2012 Nissan Quest Price, Review, Specs, what car reviews, The Quest is Nissan’s minivan that debuts the fourth generation version as a 2011 model after skipping the 2010 model year. Nissan claims the Quest is the most distinctive minivan on the market and the new model continues to offer unique styling, functionality and comfort. The first Quest minivan was introduced in 1993, the result of a joint venture with Ford Motor Company that also produced the Mercury Villager. A second-generation Quest was sold from 1999 to 2002. The Quest was redesigned for 2004 with more expressive styling than its predecessor, along with a host of innovative features and improved driving performance. For 2007, the Quest received significant mid-cycle updates with a completely revised interior, a refined exterior and numerous comfort and convenience feature enhancements.
Body Styles, Trim Levels, and Options
The 2012 Nissan Quest is a seven-passenger minivan offered in four trim levels: S, SV, SL and LE.
Standard features on the base S model include 16-inch steel wheels, cruise control, keyless entry, full power accessories, a tilt-and-telescoping steering wheel, a trip computer, ambient interior lighting and a four-speaker sound system with six-CD changer and an auxiliary audio jack.
The SV adds alloy wheels, foglights, power-sliding doors, a leather-wrapped steering wheel with audio controls, tri-zone automatic climate control, a rearview camera, a front-seat center console, a conversation mirror, an auto-dimming rearview mirror, Bluetooth and a six-speaker sound system with a 4-inch color display, satellite radio and an iPod/USB audio interface. The SL further sweetens the deal with 18-inch wheels, automatic headlights, heated mirrors, roof rails, a power liftgate, leather upholstery, heated front seats, an eight-way power driver seat and one-touch fold-flat third-row seats.
The range-topping LE tacks on xenon headlights, a blind-spot warning system, driver memory functions, a four-way power front passenger seat, power-return third-row seats, second- and third-row sunshades, advanced air filtration, a navigation system, a rear entertainment system with an 11-inch widescreen, and a 13-speaker Bose surround-sound audio system with an 8-inch display and satellite radio. A dual-panel sunroof is available as an option, but only for the SL and LE models. Unfortunately, most of the features offered in upper trims are not available on lower trims.
Powertrains and Performance
A 3.5-liter V6 powers the Nissan Quest with 260 horsepower and 240 pound-feet of torque. A continuously variable automatic transmission (CVT) sends power to the front wheels.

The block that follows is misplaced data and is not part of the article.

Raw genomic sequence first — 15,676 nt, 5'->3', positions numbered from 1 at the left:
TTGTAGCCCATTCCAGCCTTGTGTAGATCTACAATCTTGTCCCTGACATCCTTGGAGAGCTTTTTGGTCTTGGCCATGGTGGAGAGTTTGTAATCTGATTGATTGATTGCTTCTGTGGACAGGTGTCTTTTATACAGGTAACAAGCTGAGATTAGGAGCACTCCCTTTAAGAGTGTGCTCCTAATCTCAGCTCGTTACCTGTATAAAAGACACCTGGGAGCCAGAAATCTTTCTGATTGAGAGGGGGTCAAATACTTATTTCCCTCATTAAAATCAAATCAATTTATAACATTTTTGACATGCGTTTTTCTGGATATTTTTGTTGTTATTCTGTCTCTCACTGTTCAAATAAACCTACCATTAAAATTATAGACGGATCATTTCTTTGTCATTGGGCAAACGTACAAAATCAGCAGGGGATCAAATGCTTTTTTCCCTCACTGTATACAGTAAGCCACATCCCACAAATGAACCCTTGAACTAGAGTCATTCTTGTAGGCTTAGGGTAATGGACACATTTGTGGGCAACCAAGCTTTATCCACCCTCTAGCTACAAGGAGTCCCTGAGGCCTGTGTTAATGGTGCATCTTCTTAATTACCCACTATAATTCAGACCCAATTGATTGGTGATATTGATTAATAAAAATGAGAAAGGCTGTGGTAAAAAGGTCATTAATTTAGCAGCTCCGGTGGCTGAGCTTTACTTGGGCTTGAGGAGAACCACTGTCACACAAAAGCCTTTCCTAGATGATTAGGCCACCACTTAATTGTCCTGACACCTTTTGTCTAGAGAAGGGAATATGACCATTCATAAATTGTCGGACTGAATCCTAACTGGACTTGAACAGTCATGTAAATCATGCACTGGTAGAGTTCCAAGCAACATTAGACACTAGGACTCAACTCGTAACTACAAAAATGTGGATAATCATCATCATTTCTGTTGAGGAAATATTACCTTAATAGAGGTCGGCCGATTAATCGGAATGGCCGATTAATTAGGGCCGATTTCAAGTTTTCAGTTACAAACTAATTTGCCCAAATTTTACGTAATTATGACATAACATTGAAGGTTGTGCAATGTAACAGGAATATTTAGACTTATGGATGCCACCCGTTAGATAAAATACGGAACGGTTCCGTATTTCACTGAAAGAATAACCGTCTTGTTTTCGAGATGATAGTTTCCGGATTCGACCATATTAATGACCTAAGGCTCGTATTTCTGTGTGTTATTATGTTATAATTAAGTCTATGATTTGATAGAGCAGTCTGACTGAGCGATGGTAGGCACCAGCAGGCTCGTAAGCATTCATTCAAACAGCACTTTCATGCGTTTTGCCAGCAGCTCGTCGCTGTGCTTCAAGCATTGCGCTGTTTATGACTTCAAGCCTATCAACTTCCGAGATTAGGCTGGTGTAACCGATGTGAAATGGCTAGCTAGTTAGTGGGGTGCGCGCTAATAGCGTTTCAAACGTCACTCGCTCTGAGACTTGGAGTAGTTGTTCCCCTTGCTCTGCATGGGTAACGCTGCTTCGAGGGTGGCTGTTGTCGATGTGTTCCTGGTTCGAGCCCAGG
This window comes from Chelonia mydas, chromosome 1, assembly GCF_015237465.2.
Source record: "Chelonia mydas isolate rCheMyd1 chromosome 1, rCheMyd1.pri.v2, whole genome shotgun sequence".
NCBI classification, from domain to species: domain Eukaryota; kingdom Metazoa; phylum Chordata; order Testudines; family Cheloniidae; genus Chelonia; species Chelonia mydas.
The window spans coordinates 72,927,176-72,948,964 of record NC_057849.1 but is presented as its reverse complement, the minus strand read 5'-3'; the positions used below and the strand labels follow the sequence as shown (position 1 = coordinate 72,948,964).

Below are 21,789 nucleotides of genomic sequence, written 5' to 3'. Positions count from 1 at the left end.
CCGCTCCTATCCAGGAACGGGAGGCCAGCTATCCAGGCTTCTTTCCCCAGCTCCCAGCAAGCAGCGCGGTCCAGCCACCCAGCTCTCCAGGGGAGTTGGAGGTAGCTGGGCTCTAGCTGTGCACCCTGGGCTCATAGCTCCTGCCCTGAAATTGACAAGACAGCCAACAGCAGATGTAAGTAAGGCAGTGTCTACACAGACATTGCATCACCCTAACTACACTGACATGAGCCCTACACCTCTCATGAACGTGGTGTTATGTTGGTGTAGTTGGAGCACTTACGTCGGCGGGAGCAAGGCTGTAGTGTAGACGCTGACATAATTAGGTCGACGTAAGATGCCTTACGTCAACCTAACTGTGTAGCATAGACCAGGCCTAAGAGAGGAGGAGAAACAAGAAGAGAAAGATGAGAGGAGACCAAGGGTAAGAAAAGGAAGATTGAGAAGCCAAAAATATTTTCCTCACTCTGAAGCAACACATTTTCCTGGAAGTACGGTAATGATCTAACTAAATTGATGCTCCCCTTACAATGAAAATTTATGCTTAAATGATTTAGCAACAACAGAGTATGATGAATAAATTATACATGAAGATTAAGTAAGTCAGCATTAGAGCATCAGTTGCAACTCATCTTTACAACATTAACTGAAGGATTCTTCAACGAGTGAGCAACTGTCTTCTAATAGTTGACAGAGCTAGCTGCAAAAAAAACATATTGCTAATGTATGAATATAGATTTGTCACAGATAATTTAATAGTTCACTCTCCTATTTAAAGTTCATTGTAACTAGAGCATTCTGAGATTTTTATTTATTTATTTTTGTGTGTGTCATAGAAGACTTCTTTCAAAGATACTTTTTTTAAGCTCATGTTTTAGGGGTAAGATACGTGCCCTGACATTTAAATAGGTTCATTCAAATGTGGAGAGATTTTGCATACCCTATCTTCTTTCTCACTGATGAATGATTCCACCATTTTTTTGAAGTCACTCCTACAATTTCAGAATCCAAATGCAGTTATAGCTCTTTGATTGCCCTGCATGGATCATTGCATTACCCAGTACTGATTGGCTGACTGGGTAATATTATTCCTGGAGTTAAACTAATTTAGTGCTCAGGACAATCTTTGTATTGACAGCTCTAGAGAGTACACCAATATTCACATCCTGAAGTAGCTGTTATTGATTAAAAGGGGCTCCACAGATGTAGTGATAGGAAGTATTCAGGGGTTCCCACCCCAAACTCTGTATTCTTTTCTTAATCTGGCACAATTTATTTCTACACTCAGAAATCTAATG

Standard safety features for all 2012 Nissan Quest models include antilock disc brakes, stability control, traction control, front-seat side airbags, full-length side curtain airbags and front-seat active head restraints. A rearview camera is standard on all but the base S trim level.
In Insurance Institute for Highway Safety testing, the Quest earned the agency’s top rating of “Good” in frontal-offset and side-impact collisions, and a second-best rating of “Acceptable” for rollover protection.
Interior Design and Special Features
The latest Nissan Quest adopted a more conservative design inside and out last year. Interior controls are logically grouped on the center stack within easy reach of the driver. Even when it’s loaded with options, operating the various climate, navigation and entertainment systems is simple and intuitive. Interior materials are above average in the lower trim levels, while the leather-appointed cabins in the SL and LE foster a luxurious and serene environment. Even the CD player/radio is built to a classy aesthetic, with a simple faceplate and chrome-banded volume and tuning knobs.
Unlike the Odyssey or Sienna, which can accommodate three passengers in the second row, the Quest offers only two captain’s chairs, separated by a removable center console. This effectively makes the Quest a seven-seater. The upshot is that the second-row seats slide and recline, and are quite comfortable. Like the third row, they also fold forward and flat in the floor. This makes it easier to carry longer items than in a Sienna and Odyssey, which require you to physically remove their second-row seats. The downside is that the Quest carries less than the Odyssey and Sienna; its 108 cubic feet of cargo capacity is about 40 cubes shy of its rivals due to its taller floor. The Quest also lacks the deep bin behind the third row when it’s in place.
Ultimately shoppers will have to decide whether the convenience and flexibility of the Quest is worth the trade-off in cargo space, though a compromise could be found with Chrysler’s Stow n Go system. While its second and third rows are more difficult to lower than the Quest’s, they leave more room after disappearing into the floor.
On nearly any road surface, the 2012 Nissan Quest pleasantly silences wind and road noise, with ruts and bumps in the road ably absorbed by the compliant suspension. Steering is precise, but feels needlessly heavy at slow speeds. In concert with the suspension, the steering effort gives the Quest an almost sporting feel in the curves.
Power from the V6 is more than adequate, and we even prefer the smooth CVT over traditional stepped transmissions in this application. Quick reactions from the throttle and transmission make easy work of passing maneuvers and ascending grades, the latter scenario the only time the steady-state rpm drone of the CVT becomes evident.
2012 Nissan Quest Price :
MSRP range: $27,750 – $41,350
Invoice price range: $25,859 – $37,859
2012 Nissan Quest Specs :
Drivetrain : Front Wheel Drive
Curb Weight (lbs) : 4371
City (MPG) : 19
Hwy (MPG) : 24
Horsepower : 260@6000
Torque (lb-ft) : 240@4400
Wheelbase : 118.1
Length (in.) : 200.8
Width (in.) : 77.6
Height (in.) : 71.5